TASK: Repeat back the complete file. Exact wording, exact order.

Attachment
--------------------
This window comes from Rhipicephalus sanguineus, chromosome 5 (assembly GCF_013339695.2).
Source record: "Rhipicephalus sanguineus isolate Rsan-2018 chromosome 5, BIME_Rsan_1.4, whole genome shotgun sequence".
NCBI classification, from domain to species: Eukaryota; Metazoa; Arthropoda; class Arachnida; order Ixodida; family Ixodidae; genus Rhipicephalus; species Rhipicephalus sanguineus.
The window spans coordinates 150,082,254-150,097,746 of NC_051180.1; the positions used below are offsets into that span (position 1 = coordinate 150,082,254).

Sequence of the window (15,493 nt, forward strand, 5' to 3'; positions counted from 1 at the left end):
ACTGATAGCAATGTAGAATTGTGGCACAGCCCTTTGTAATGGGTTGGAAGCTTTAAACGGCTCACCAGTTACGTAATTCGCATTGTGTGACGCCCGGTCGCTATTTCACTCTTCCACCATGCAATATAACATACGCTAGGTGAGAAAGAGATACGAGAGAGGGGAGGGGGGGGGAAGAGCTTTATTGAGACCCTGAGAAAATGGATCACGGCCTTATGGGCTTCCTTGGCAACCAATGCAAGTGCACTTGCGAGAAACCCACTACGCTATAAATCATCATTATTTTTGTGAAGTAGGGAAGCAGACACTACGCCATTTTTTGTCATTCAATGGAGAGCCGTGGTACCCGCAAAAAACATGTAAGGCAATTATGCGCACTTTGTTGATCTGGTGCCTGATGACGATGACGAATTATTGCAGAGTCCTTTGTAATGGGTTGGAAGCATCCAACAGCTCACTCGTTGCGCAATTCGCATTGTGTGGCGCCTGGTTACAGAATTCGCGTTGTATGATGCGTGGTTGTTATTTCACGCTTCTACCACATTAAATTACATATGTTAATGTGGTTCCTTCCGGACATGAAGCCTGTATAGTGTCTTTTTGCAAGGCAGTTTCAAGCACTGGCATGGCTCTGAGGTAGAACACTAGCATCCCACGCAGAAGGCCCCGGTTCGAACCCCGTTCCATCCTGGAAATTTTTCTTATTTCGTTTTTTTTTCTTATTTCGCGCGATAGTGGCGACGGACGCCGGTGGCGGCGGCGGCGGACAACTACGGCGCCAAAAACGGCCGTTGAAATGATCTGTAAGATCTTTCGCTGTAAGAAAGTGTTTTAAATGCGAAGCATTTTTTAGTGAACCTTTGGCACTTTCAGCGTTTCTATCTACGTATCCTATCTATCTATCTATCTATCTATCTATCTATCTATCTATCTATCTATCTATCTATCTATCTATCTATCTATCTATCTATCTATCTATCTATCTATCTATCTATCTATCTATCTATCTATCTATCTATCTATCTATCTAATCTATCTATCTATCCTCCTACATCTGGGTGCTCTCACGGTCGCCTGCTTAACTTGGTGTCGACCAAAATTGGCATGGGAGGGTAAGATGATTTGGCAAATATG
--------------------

This window comes from Rhipicephalus sanguineus, chromosome 5 (assembly GCF_013339695.2).
Source record: "Rhipicephalus sanguineus isolate Rsan-2018 chromosome 5, BIME_Rsan_1.4, whole genome shotgun sequence".
NCBI classification, from domain to species: Eukaryota; Metazoa; Arthropoda; class Arachnida; order Ixodida; family Ixodidae; genus Rhipicephalus; species Rhipicephalus sanguineus.
The window spans coordinates 150,082,254-150,097,746 of NC_051180.1; the positions used below are offsets into that span (position 1 = coordinate 150,082,254).

Sequence of the window (15,493 nt, forward strand, 5' to 3'; positions counted from 1 at the left end):
ACTGATAGCAATGTAGAATTGTGGCACAGCCCTTTGTAATGGGTTGGAAGCTTTAAACGGCTCACCAGTTACGTAATTCGCATTGTGTGACGCCCGGTCGCTATTTCACTCTTCCACCATGCAATATAACATACGCTAGGTGAGAAAGAGATACGAGAGAGGGGAGGGGGGGGGAAGAGCTTTATTGAGACCCTGAGAAAATGGATCACGGCCTTATGGGCTTCCTTGGCAACCAATGCAAGTGCACTTGCGAGAAACCCACTACGCTATAAATCATCATTATTTTTGTGAAGTAGGGAAGCAGACACTACGCCATTTTTTGTCATTCAATGGAGAGCCGTGGTACCCGCAAAAAACATGTAAGGCAATTATGCGCACTTTGTTGATCTGGTGCCTGATGACGATGACGAATTATTGCAGAGTCCTTTGTAATGGGTTGGAAGCATCCAACAGCTCACTCGTTGCGCAATTCGCATTGTGTGGCGCCTGGTTACAGAATTCGCGTTGTATGATGCGTGGTTGTTATTTCACGCTTCTACCACATTAAATTACATATGTTAATGTGGTTCCTTCCGGACATGAAGCCTGTATAGTGTCTTTTTGCAAGGCAGTTTCAAGCACTGGCATGGCTCTGAGGTAGAACACTAGCATCCCACGCAGAAGGCCCCGGTTCGAACCCCGTTCCATCCTGGAAATTTTTCTTATTTCGTTTTTTTTTCTTATTTCGCGCGATAGTGGCGACGGACGCCGGTGGCGGCGGCGGCGGACAACTACGGCGCCAAAAACGGCCGTTGAAATGATCTGTAAGATCTTTCGCTGTAAGAAAGTGTTTTAAATGCGAAGCATTTTTTAGTGAACCTTTGGCACTTTCAGCGTTTCTATCTACGTATCCTATCTATCTATCTATCTATCTATCTATCTATCTATCTATCTATCTATCTATCTATCTATCTATCTATCTATCTATCTATCTATCTATCTATCTATCTATCTATCTATCTATCTATCTATCTATCTATCTATCTATCTAATCTATCTATCTATCCTCCTACATCTGGGTGCTCTCACGGTCGCCTGCTTAACTTGGTGTCGACCAAAATTGGCATGGGAGGGTAAGATGATTTGGCAAATATG